Modern and Classical Languages

Modern and Classical Languages

Modern and Classical Languages

Why Study Modern and Classical Languages?

The essence of a Christian liberal arts education is to interact with all of God’s world from a Christian perspective. Modern and Classical Language study equips students to do so especially well by challenging them to master a language, to ask significant questions and seek answers, to develop original ideas, and to become intellectually self-motivated, life-long learners and servants of Christ. Many Modern and Classical Language students at Wheaton are double majors, combining a language with majors such as archaeology, biblical and theological studies, business/economics, communication, psychology, philosophy, applied health science, education, or international relations.

Have questions regarding language testing? Contact Dr. Arielle Akines, Language Resource Center Director.

Languages that are currently offered

Where to Find Us

Office Locations of MCL Department Personnel. Please note that our office locations are in McAlister Hall (405 N. Washington St.), immediately northwest of Blanchard Hall. CATC language requirement or language placement testing questions should be directed to Dr. Arielle Akines in MCA 110. The department chair, Dr. Tamara Townsend, is in MCA 220. The department’s senior office coordinator, Ian Roseen, is in MCA 212. If you desire to email a particular member of the department and their faculty listing does not include their address, please reach out to us at and we’ll put you in touch as appropriate.

Meet Our Department Chair

Tamara TownsendDr. Tamara Townsend, Associate Professor of Spanish, is the chair of the Modern and Classical Languages department.

Tamara Townsend, Ph.D., Department Chair, Spanish - McAlister (MCA) 220

Arielle Akines, Ph.D., Language Resource Center Director - MCA 110

Ian Roseen, Senior Office Coordinator - MCA 212

Andrew Burlingame, Ph.D. - McAlister (MCA) 274

Jon Laansma, Ph.D. - MCA 202

Alexander Loney, Ph.D., Section Coordinator - MCA 208

Sheri Abel, Ph.D.Section Coordinator - McAlister (MCA) 258

Alan Savage, Ph.D. - MCA 260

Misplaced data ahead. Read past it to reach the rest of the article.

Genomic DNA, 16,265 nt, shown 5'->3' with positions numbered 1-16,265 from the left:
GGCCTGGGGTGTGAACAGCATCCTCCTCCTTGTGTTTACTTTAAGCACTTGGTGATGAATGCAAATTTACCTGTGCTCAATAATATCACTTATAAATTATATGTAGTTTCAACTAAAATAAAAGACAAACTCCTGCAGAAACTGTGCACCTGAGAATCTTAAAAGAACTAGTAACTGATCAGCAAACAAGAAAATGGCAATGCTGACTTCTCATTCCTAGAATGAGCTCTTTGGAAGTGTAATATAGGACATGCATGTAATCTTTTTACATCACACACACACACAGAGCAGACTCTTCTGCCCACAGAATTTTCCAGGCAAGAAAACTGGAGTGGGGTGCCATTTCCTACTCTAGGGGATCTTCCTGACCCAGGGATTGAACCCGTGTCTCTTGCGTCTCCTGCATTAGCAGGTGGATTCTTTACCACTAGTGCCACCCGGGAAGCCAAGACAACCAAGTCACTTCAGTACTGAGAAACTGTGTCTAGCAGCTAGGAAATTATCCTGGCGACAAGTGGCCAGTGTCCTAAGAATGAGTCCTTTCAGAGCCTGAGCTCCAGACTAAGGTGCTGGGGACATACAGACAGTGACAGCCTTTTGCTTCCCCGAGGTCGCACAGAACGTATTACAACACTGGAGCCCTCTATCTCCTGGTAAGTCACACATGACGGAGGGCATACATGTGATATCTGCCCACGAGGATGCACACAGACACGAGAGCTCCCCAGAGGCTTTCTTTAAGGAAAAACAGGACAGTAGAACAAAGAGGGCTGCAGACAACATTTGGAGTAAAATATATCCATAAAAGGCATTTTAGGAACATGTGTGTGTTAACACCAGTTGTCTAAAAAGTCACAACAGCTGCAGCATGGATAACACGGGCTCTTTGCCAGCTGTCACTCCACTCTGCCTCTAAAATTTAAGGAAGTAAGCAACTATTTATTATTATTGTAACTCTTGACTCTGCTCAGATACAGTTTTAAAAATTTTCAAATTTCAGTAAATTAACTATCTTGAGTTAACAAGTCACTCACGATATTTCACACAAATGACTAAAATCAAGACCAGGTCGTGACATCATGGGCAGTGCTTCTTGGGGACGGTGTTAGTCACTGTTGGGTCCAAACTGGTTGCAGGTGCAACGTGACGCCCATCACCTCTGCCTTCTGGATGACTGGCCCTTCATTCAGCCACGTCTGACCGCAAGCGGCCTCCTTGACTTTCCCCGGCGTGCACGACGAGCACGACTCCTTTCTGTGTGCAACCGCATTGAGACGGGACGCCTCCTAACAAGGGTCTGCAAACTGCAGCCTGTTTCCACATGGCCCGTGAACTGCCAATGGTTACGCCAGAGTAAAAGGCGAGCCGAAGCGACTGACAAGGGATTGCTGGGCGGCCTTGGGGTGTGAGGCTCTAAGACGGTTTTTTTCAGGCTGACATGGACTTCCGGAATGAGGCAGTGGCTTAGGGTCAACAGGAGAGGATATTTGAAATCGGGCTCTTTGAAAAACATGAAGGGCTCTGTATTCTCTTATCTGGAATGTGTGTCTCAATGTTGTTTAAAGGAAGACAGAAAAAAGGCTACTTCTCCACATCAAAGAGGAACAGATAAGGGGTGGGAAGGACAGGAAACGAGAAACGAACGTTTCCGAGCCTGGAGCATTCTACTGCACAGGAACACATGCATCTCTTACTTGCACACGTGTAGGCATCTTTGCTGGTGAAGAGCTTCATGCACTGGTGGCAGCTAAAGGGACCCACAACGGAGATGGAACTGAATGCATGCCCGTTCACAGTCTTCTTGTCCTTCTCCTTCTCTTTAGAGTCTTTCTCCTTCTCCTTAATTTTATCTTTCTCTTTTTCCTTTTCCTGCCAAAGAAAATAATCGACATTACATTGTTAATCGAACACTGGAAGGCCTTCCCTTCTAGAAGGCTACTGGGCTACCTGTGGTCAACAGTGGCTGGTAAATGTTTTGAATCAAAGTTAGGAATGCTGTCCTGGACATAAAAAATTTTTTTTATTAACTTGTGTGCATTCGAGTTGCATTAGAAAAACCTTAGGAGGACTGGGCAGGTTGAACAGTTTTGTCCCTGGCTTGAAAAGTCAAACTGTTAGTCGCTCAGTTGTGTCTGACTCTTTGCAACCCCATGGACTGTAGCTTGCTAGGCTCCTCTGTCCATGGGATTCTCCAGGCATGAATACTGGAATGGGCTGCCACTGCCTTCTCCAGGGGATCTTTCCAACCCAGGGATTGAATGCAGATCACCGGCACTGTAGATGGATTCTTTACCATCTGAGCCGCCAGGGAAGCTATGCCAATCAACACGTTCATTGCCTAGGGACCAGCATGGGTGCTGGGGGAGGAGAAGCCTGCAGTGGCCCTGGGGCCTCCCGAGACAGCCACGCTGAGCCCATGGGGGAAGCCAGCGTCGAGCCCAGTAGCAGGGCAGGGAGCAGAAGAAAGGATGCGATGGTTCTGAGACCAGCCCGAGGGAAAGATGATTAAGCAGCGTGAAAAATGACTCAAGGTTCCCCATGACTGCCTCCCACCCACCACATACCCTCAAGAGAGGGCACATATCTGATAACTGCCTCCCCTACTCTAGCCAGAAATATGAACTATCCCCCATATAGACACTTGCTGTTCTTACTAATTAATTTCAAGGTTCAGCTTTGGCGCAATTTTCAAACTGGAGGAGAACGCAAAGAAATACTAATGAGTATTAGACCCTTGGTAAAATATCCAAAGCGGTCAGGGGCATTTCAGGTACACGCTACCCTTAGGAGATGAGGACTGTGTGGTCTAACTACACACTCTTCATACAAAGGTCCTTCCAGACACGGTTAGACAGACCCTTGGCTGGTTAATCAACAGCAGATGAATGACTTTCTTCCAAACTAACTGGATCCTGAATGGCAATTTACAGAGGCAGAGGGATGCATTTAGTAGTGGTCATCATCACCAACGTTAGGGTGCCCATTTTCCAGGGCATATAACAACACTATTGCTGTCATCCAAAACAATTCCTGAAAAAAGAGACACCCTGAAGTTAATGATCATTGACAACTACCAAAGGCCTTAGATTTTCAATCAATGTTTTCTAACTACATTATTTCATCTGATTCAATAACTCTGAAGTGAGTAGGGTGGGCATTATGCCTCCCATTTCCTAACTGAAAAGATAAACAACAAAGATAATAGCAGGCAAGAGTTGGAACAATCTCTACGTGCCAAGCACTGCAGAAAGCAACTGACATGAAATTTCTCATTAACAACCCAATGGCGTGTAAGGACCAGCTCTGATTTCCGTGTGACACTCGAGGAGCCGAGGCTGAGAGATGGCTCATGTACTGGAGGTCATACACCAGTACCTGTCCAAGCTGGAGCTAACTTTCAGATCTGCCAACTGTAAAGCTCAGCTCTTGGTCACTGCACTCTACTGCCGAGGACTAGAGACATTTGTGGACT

Melissa Elliot, Ph.D., Section Coordinator - McAlister (MCA) 256

Rose Wang, M.A., Section Coordinator - McAlister (MCA) 276

Sharenda Barlar, M.A. - McAlister (MCA) 218

Maria Garcia, M.A. - MCA 252

Stephanie Gates, Ph.D.Section Coordinator - MCA 250

Christine Goring Kepner, Ed.D. - MCA 234

Tim Klingler, Ph.D. - MCA 238

Nestor Quiroa, Ph.D. - MCA 222

Tamara Townsend, Ph.D., - MCA 220

About Modern and Classical Languages at Wheaton

All of our majors and minors can be paired to great success with any other major on campus. If your schedule has room for 20-credit hours, a minor can still be easily achieved in any of our programs. Both are viable options for opening up new worlds in any course of study.

  • Classical Languages: Classical language study opens and equips the mind for almost any future path of life. You will engage with the worlds from which Western civilization derives, acquiring skills and disciplines that empower the intellect and sharpen the mind. You can also consider the Certificate in Latin for Classical Christian Education, housed in the Classical Languages section.
  • French: In French courses, you will increase your understanding of the historical, philosophical, religious, and artistic development of French and Francophone cultures, and empathy for Francophone peoples. Knowledge of French opens the doors of companies in France and in other French-speaking parts of the world (Canada, Switzerland, Belgium, and North and sub-Saharan Africa).
  • German: The German Studies minor equips you for diverse occupations such as business, international relations, politics, theology, philosophy, science, technology, engineering, music, literature, and media. Germany is the most populous member of the European Union and plays a key role in international trade, US employment, the G8, the G20, and NATO, and has made major contributions to literature and film.
  • Latin American and Latina/o Studies: The Latin American and Latina/o Studies (LALS) program prepares students to flourish in the vibrant and increasingly interconnected Americas. The LALS major consists of 36 hours of coursework including an introduction to Latin American and Latina/o Studies, Spanish language courses, electives from multiple disciplines and departments, a senior capstone seminar, and one semester of study abroad in Latin America. 
  • Chinese Language and Culture: Wheaton offers you the chance to explore the most widely spoken language in the world under the guidance of instructors who are intimately familiar with the needs of North American foreign language learners. For students interested in majoring in business at Wheaton, developing conversational ability in Chinese significantly increases professional marketability.
  • Spanish: The Spanish program offers a rich array of courses at all levels on campus and in study-abroad programs in Spain, Mexico, and Costa Rica. Students who choose to study Spanish increase their appreciation and empathy for the peoples of Hispanic cultures through classroom instruction and personal interaction with native speakers of Spanish in the United States and abroad.